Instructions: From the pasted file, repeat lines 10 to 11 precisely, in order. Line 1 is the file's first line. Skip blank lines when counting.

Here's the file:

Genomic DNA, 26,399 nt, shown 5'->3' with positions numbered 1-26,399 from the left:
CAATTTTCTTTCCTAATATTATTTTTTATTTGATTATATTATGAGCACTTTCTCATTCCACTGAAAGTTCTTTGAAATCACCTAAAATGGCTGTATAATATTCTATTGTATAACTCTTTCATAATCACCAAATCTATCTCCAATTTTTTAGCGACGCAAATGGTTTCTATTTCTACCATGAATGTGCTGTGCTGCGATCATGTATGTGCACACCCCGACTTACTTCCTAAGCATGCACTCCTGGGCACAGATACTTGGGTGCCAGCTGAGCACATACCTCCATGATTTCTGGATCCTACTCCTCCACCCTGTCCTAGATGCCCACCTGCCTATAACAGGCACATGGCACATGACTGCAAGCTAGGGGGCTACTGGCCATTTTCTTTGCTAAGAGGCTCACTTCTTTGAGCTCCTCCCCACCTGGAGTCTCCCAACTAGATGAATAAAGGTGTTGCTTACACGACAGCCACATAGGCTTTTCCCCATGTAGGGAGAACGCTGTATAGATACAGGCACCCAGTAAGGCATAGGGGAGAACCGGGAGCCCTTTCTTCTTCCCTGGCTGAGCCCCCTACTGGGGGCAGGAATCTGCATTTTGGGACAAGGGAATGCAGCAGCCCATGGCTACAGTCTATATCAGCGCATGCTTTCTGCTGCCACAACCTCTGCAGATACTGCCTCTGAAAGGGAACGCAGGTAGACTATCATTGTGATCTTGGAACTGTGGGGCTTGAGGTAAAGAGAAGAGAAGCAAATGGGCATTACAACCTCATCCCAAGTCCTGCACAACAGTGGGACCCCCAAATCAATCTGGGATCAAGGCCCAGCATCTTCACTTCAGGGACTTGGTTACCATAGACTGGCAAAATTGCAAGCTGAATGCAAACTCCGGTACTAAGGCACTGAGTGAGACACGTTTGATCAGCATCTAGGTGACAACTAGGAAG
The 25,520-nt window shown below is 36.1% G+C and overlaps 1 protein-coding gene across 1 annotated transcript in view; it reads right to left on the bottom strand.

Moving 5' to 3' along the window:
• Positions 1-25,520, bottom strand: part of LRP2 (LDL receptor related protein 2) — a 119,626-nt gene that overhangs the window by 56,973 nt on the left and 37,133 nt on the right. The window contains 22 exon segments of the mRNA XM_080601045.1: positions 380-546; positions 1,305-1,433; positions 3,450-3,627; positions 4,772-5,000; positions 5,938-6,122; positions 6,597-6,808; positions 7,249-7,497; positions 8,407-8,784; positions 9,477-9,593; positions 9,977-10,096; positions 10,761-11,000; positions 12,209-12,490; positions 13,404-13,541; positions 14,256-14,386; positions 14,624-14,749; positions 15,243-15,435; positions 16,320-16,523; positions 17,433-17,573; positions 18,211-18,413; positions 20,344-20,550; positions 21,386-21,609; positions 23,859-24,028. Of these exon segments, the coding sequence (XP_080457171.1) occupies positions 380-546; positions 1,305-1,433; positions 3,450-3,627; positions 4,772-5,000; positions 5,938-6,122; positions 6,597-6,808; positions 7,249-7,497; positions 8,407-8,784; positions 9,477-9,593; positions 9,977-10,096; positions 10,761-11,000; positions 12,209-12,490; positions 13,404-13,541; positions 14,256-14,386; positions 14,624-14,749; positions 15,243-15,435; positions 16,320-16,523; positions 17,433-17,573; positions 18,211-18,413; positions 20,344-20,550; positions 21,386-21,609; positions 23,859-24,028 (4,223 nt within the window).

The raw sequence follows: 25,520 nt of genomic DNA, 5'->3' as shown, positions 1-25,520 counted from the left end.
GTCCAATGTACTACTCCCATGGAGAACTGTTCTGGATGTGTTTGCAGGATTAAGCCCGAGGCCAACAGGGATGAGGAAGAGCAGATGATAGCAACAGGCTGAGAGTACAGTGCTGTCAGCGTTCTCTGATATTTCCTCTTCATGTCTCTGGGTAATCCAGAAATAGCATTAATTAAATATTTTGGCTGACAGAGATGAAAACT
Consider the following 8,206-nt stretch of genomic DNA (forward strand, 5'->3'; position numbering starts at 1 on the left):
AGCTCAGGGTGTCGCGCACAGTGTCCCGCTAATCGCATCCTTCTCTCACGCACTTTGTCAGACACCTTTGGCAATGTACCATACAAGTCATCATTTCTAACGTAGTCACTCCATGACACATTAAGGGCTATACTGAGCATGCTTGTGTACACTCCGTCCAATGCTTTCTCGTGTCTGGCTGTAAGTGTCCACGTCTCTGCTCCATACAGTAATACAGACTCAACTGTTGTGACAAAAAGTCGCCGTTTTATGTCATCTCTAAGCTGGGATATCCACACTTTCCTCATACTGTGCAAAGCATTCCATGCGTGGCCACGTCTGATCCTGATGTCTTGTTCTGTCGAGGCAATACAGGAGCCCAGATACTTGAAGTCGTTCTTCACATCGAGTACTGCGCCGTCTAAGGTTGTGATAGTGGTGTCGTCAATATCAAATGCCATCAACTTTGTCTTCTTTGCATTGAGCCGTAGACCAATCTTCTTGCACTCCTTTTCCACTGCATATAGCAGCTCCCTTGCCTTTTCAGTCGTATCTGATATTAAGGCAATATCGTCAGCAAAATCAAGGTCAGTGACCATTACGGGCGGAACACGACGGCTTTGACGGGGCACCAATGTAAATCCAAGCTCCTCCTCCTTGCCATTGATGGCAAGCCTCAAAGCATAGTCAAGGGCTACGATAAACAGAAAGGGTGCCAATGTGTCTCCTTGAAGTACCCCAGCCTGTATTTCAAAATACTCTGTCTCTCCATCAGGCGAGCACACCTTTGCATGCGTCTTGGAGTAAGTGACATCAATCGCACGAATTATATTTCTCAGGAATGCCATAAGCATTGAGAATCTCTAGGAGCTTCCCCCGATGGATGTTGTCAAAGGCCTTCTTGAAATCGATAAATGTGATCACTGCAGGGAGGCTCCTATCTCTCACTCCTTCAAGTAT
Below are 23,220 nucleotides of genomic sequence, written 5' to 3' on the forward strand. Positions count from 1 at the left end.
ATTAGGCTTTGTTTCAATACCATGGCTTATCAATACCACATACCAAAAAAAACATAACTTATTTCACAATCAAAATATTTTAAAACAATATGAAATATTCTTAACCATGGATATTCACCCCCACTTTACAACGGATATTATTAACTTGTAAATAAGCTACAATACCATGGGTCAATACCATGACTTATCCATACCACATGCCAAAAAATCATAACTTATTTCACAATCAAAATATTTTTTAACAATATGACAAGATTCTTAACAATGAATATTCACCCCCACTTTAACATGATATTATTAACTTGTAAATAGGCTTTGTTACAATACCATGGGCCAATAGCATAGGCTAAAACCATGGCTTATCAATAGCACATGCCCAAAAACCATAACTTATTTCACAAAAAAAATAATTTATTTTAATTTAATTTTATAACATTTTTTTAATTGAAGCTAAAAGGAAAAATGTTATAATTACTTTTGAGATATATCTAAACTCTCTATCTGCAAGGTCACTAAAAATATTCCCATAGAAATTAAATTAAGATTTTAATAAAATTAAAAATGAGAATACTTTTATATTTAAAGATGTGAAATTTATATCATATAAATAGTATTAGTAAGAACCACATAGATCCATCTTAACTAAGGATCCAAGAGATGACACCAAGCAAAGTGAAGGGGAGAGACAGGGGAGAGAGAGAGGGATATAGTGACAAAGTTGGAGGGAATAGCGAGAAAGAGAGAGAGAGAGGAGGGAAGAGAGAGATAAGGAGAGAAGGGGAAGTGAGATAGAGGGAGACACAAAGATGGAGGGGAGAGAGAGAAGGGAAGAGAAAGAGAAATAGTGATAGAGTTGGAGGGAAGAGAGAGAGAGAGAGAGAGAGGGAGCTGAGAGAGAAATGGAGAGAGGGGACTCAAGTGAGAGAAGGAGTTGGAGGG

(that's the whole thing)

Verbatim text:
Below are 23,220 nucleotides of genomic sequence, written 5' to 3' on the forward strand. Positions count from 1 at the left end.
ATTAGGCTTTGTTTCAATACCATGGCTTATCAATACCACATACCAAAAAAAACATAACTTATTTCACAATCAAAATATTTTAAAACAATATGAAATATTCTTAACCATGGATATTCACCCCCACTTTACAACGGATATTATTAACTTGTAAATAAGCTACAATACCATGGGTCAATACCATGACTTATCCATACCACATGCCAAAAAATCATAACTTATTTCACAATCAAAATATTTTTTAACAATATGACAAGATTCTTAACAATGAATATTCACCCCCACTTTAACATGATATTATTAACTTGTAAATAGGCTTTGTTACAATACCATGGGCCAATAGCATAGGCTAAAACCATGGCTTATCAATAGCACATGCCCAAAAACCATAACTTATTTCACAAAAAAAATAATTTATTTTAATTTAATTTTATAACATTTTTTTAATTGAAGCTAAAAGGAAAAATGTTATAATTACTTTTGAGATATATCTAAACTCTCTATCTGCAAGGTCACTAAAAATATTCCCATAGAAATTAAATTAAGATTTTAATAAAATTAAAAATGAGAATACTTTTATATTTAAAGATGTGAAATTTATATCATATAAATAGTATTAGTAAGAACCACATAGATCCATCTTAACTAAGGATCCAAGAGATGACACCAAGCAAAGTGAAGGGGAGAGACAGGGGAGAGAGAGAGGGATATAGTGACAAAGTTGGAGGGAATAGCGAGAAAGAGAGAGAGAGAGGAGGGAAGAGAGAGATAAGGAGAGAAGGGGAAGTGAGATAGAGGGAGACACAAAGATGGAGGGGAGAGAGAGAAGGGAAGAGAAAGAGAAATAGTGATAGAGTTGGAGGGAAGAGAGAGAGAGAGAGAGAGAGGGAGCTGAGAGAGAAATGGAGAGAGGGGACTCAAGTGAGAGAAGGAGTTGGAGGG